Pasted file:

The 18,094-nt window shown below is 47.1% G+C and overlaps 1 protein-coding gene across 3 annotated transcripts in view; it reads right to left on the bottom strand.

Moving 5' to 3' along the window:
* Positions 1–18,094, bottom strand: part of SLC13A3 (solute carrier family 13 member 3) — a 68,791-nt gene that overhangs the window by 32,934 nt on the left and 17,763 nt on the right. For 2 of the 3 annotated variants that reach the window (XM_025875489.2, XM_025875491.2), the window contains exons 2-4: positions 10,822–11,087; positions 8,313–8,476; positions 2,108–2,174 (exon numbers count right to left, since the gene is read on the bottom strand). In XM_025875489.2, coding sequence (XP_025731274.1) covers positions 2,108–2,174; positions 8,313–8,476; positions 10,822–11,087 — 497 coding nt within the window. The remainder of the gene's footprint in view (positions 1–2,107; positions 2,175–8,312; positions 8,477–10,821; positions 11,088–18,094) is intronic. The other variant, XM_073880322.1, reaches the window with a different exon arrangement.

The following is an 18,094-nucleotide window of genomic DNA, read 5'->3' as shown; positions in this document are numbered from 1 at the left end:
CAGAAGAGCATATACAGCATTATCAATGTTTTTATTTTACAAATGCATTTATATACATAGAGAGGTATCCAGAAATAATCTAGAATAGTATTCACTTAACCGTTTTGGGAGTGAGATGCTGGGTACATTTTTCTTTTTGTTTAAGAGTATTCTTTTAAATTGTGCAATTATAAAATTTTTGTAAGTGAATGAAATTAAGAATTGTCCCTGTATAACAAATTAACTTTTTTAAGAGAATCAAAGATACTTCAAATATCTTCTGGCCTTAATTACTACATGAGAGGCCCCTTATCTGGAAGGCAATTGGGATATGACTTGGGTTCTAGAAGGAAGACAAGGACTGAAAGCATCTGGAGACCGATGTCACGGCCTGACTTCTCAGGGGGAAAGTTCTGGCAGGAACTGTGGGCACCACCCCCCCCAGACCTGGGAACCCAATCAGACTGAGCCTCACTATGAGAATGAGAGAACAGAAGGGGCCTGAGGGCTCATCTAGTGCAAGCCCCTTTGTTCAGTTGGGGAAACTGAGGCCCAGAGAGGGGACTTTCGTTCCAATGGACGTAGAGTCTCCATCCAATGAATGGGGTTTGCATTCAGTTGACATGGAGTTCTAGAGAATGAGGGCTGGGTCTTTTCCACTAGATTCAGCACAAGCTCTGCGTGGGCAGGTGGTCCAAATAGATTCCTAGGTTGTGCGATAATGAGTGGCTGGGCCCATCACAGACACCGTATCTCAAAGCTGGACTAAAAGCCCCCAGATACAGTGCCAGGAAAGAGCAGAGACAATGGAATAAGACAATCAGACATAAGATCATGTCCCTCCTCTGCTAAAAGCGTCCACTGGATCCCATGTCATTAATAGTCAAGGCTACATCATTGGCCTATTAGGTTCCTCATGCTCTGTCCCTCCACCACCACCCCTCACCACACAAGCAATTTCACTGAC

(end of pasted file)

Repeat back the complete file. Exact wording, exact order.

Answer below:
The 18,094-nt window shown below is 47.1% G+C and overlaps 1 protein-coding gene across 3 annotated transcripts in view; it reads right to left on the bottom strand.

Moving 5' to 3' along the window:
* Positions 1–18,094, bottom strand: part of SLC13A3 (solute carrier family 13 member 3) — a 68,791-nt gene that overhangs the window by 32,934 nt on the left and 17,763 nt on the right. For 2 of the 3 annotated variants that reach the window (XM_025875489.2, XM_025875491.2), the window contains exons 2-4: positions 10,822–11,087; positions 8,313–8,476; positions 2,108–2,174 (exon numbers count right to left, since the gene is read on the bottom strand). In XM_025875489.2, coding sequence (XP_025731274.1) covers positions 2,108–2,174; positions 8,313–8,476; positions 10,822–11,087 — 497 coding nt within the window. The remainder of the gene's footprint in view (positions 1–2,107; positions 2,175–8,312; positions 8,477–10,821; positions 11,088–18,094) is intronic. The other variant, XM_073880322.1, reaches the window with a different exon arrangement.

The following is an 18,094-nucleotide window of genomic DNA, read 5'->3' as shown; positions in this document are numbered from 1 at the left end:
CAGAAGAGCATATACAGCATTATCAATGTTTTTATTTTACAAATGCATTTATATACATAGAGAGGTATCCAGAAATAATCTAGAATAGTATTCACTTAACCGTTTTGGGAGTGAGATGCTGGGTACATTTTTCTTTTTGTTTAAGAGTATTCTTTTAAATTGTGCAATTATAAAATTTTTGTAAGTGAATGAAATTAAGAATTGTCCCTGTATAACAAATTAACTTTTTTAAGAGAATCAAAGATACTTCAAATATCTTCTGGCCTTAATTACTACATGAGAGGCCCCTTATCTGGAAGGCAATTGGGATATGACTTGGGTTCTAGAAGGAAGACAAGGACTGAAAGCATCTGGAGACCGATGTCACGGCCTGACTTCTCAGGGGGAAAGTTCTGGCAGGAACTGTGGGCACCACCCCCCCCAGACCTGGGAACCCAATCAGACTGAGCCTCACTATGAGAATGAGAGAACAGAAGGGGCCTGAGGGCTCATCTAGTGCAAGCCCCTTTGTTCAGTTGGGGAAACTGAGGCCCAGAGAGGGGACTTTCGTTCCAATGGACGTAGAGTCTCCATCCAATGAATGGGGTTTGCATTCAGTTGACATGGAGTTCTAGAGAATGAGGGCTGGGTCTTTTCCACTAGATTCAGCACAAGCTCTGCGTGGGCAGGTGGTCCAAATAGATTCCTAGGTTGTGCGATAATGAGTGGCTGGGCCCATCACAGACACCGTATCTCAAAGCTGGACTAAAAGCCCCCAGATACAGTGCCAGGAAAGAGCAGAGACAATGGAATAAGACAATCAGACATAAGATCATGTCCCTCCTCTGCTAAAAGCGTCCACTGGATCCCATGTCATTAATAGTCAAGGCTACATCATTGGCCTATTAGGTTCCTCATGCTCTGTCCCTCCACCACCACCCCTCACCACACAAGCAATTTCACTGAC